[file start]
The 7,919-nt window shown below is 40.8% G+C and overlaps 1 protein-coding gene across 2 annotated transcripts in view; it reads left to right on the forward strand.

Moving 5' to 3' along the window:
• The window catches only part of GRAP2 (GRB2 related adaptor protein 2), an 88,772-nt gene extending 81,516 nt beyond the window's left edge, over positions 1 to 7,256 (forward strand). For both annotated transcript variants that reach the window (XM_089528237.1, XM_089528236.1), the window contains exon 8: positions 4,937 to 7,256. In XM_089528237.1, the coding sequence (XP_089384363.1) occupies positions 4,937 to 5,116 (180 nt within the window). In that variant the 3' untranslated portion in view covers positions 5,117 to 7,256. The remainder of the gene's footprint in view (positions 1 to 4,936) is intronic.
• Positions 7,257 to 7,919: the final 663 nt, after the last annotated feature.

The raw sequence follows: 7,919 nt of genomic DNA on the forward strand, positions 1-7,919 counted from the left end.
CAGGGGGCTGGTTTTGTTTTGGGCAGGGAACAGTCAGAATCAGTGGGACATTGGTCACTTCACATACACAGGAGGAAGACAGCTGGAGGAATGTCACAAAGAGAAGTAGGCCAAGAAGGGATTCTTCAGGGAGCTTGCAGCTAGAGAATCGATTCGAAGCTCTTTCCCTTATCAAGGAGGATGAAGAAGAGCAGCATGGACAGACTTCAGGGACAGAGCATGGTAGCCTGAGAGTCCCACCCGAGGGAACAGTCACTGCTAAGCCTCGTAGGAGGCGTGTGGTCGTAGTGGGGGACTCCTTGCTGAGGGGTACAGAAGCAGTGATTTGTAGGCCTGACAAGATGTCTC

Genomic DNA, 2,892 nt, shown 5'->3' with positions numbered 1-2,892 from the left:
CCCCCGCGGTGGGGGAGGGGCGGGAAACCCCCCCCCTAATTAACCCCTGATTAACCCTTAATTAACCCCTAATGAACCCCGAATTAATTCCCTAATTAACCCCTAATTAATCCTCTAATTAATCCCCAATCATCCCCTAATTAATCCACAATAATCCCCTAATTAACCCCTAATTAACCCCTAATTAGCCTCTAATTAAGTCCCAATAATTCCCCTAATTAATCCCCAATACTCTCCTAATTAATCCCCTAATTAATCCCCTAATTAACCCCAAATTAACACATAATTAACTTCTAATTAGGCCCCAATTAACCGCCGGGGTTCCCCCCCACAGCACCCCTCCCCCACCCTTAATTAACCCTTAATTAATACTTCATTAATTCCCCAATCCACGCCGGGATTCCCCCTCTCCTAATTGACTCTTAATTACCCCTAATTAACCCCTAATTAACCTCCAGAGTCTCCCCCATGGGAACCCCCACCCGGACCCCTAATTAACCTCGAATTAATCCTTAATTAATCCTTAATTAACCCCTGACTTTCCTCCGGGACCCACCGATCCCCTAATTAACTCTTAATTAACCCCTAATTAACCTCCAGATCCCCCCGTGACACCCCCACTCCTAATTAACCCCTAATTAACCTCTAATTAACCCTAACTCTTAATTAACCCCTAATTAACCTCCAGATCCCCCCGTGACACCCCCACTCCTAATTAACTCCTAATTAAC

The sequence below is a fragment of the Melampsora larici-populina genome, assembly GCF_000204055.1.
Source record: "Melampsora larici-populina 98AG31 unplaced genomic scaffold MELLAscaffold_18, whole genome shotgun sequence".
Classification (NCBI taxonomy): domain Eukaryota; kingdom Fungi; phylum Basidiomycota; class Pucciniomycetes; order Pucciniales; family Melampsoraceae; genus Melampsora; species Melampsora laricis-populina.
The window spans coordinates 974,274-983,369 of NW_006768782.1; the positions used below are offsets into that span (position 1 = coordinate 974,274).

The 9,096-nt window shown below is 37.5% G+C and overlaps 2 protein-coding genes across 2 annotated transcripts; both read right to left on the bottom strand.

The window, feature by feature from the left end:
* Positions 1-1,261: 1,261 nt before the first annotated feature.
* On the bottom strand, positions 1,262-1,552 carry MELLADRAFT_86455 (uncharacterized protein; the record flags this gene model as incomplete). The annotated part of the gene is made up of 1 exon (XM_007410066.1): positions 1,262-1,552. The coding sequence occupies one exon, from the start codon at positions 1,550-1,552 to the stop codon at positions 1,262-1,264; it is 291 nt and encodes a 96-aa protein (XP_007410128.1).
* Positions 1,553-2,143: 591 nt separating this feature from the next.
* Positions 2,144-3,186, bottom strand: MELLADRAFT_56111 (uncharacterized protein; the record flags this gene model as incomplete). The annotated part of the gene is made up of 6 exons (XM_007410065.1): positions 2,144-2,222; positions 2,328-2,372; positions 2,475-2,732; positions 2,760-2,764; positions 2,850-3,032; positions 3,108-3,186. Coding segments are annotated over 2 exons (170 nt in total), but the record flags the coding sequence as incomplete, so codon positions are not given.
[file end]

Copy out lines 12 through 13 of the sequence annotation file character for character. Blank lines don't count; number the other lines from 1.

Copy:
The window spans coordinates 974,274-983,369 of NW_006768782.1; the positions used below are offsets into that span (position 1 = coordinate 974,274).

The 9,096-nt window shown below is 37.5% G+C and overlaps 2 protein-coding genes across 2 annotated transcripts; both read right to left on the bottom strand.